a. NDR400 IB Network

By using CX7 400G IB network cards and NDR 400G switches, a fat-tree non-blocking IB network can be formed. It supports features such as traffic optimization, SHARPv3, MPI, and gRPC. This network can be extended to connect with other DGX GH200 supercomputer clusters.

b. NDR200 IB Storage Network

One of the dual-port 200G QSFP112 CX7 or dual-port 200G QSFP112 BF3 on each Grace Hopper card is dedicated for storage. Having a separate storage network maximizes storage performance without interference from the compute network. Each card is recommended to achieve a read/write capability of 25 GB/s, while the entire GH200 is suggested to achieve a read/write capability of 450 GB/s.

c. 200G In-Band Management Ethernet Network

The other 200G port of the dual-port 200G mentioned earlier can be configured in Ethernet mode. The in-band management network is responsible for Base Command Manager automated deployment, SLURM or K8S job scheduling, NFS (home directory) service, NGC Docker image downloads, and other functions.

d. 1G Out-of-Band Management Ethernet Network

This network primarily connects to the BMC ports of each Grace Hopper Superchip card, BF3's BMC port, and the ComEx ports of L1 and L2 NVLink switches. It provides telemetry monitoring and firmware upgrade capabilities.

DGX GH200 Software

From the figure below, it can be seen that the software framework of GH200 is essentially the same as the software framework of A100/H100 Superpod. It is mainly divided into two parts. One part is the Base Command system, which includes automated deployment and installation of DGX OS, management of various networking and storage acceleration software libraries, and Base Command Manager for automated software deployment, health monitoring, and software scheduling of the entire cluster. Base Command also integrates InfiniBand management and monitoring software UFM and Ethernet switch management and monitoring software NetQ, with added monitoring functionality for NVLink Switch systems. The other part is the NVIDIA AI Enterprise framework, which provides various customized AI software application containers through the NGC software center. These containers include pre-installed frameworks such as TensorFlow, PyTorch, Nemo-Megatron, as well as AI application containers for recommendation systems, image recognition, text translation, HPC, and various other AI applications.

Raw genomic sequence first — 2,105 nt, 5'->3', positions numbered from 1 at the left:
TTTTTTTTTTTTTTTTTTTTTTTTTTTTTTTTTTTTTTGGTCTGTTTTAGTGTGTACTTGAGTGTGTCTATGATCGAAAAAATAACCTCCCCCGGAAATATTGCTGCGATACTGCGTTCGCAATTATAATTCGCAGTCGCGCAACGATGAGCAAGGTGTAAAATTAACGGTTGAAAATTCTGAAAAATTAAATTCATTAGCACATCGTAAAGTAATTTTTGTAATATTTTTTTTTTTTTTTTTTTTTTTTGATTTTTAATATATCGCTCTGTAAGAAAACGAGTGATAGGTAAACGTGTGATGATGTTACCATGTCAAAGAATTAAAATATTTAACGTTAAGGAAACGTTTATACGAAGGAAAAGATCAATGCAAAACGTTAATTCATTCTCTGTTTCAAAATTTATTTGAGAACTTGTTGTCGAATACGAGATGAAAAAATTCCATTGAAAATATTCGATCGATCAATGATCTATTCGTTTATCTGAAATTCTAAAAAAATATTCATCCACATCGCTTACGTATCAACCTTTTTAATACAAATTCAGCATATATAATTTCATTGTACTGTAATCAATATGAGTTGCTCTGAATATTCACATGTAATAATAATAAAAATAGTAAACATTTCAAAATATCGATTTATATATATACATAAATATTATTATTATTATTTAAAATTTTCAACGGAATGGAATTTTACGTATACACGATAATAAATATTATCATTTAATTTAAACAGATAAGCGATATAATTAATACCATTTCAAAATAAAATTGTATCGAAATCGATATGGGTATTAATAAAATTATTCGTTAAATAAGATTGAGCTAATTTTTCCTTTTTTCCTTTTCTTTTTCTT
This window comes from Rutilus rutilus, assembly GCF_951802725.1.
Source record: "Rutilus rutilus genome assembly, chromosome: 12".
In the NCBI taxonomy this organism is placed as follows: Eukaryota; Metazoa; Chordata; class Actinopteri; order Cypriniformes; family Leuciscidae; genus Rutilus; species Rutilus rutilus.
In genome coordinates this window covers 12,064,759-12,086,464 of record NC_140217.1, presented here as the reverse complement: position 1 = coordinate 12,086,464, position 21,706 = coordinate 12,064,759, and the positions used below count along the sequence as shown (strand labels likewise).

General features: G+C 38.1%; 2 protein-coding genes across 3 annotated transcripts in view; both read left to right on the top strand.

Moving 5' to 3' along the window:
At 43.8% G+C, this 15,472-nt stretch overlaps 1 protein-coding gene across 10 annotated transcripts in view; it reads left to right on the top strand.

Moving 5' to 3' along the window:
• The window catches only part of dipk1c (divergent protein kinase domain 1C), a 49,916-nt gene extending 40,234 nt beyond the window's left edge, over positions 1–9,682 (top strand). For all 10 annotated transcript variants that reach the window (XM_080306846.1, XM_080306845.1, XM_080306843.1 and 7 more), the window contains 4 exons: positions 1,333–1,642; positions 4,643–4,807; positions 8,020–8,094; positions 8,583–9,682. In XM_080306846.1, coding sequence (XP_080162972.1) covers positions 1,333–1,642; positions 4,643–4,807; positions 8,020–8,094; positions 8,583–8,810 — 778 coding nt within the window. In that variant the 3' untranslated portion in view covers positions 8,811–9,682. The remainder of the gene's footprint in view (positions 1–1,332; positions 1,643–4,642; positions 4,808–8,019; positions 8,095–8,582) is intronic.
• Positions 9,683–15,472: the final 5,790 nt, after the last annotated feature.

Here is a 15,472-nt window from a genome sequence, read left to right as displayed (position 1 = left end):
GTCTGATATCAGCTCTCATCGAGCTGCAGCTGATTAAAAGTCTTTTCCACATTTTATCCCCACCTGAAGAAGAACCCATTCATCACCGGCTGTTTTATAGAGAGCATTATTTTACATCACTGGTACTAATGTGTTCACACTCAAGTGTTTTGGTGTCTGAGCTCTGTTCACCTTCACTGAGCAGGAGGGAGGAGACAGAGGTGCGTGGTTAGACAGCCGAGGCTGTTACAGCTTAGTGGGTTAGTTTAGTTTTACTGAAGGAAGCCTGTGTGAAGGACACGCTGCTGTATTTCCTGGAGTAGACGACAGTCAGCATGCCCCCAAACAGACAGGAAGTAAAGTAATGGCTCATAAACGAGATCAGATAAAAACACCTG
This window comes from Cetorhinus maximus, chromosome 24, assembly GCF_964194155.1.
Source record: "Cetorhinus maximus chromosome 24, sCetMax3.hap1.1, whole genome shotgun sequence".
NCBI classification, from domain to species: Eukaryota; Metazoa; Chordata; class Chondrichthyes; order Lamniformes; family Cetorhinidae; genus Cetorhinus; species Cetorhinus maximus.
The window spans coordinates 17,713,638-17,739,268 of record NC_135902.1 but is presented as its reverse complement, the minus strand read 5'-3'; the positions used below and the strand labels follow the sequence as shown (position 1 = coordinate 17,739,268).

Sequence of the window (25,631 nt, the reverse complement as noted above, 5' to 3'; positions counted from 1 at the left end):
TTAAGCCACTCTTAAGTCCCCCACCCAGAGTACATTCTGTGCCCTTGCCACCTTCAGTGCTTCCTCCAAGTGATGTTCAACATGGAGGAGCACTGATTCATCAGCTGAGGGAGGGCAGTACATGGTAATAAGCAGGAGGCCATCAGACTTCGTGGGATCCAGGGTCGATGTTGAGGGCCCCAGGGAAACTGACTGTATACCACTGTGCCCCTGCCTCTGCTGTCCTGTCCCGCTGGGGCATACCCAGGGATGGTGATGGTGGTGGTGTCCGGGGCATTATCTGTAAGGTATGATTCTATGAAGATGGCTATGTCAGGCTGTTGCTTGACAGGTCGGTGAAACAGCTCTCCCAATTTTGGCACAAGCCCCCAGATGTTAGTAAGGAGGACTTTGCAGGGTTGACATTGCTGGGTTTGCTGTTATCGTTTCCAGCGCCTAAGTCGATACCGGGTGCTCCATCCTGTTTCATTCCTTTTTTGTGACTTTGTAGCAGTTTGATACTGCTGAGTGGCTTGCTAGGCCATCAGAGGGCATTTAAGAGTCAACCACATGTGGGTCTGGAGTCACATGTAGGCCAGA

The Global Fabric Manager (GFM) feature in NetQ also supports partitioning of the 256-GPU nodes, achieving complete isolation of memory and performance between different partitions.

NVLink Partitioning Examples in a 256-Node DGX GH200 System

GH200 vs H100

GH200 vs H100

The figure above should depict a performance comparison conducted on the IB network between GH200 and 32 DGX H100 servers (with 8 GPUs per server). GH200 efficiently integrates 256 GPUs and CPUs, overcoming the GPU memory and network communication bottlenecks introduced by the 32 DGX H100 servers. This results in improvements in recommendation systems, graphics and data analysis, and large-scale language model training, among other areas.

DGX GH200 overall configuration parameters

DGX GH200 overall configuration parameters

Finally, let's take a look at the overall configuration parameters. GH200 can be customized with 32, 64, 128, or 256 GPU nodes based on the specific requirements of the customers. NVIDIA has also announced the construction of a supercomputing cluster called "Helios" by the end of the year, which will connect four DGX GH200 supercomputers together using NDR IB network, providing a total computational power of 1024 Grace Hopper GPUs.


The DGX GH200 AI supercomputer provides high-speed CPU and GPU memory access through NVLink-C2C technology. With high-bandwidth and low-latency connections enabled by NVLink, it efficiently connects 256 CPUs and GPUs together. These are just glimpses of the technology involved. There are also innovations such as EGM, ATS (Address Translation Services), and CUDA API optimizations for memory access on the GH200 platform. These technologies aim to create the most powerful supercomputing cluster for HPC and AI applications currently available. Of course, besides performance, customers also need to consider whether the computing platform supports the transition from x86 to ARM architecture. Additionally, the methods used for 3D parallel splitting of models and data in current multi-node multi-GPU clusters will also undergo changes on the GH200 supercomputing platform.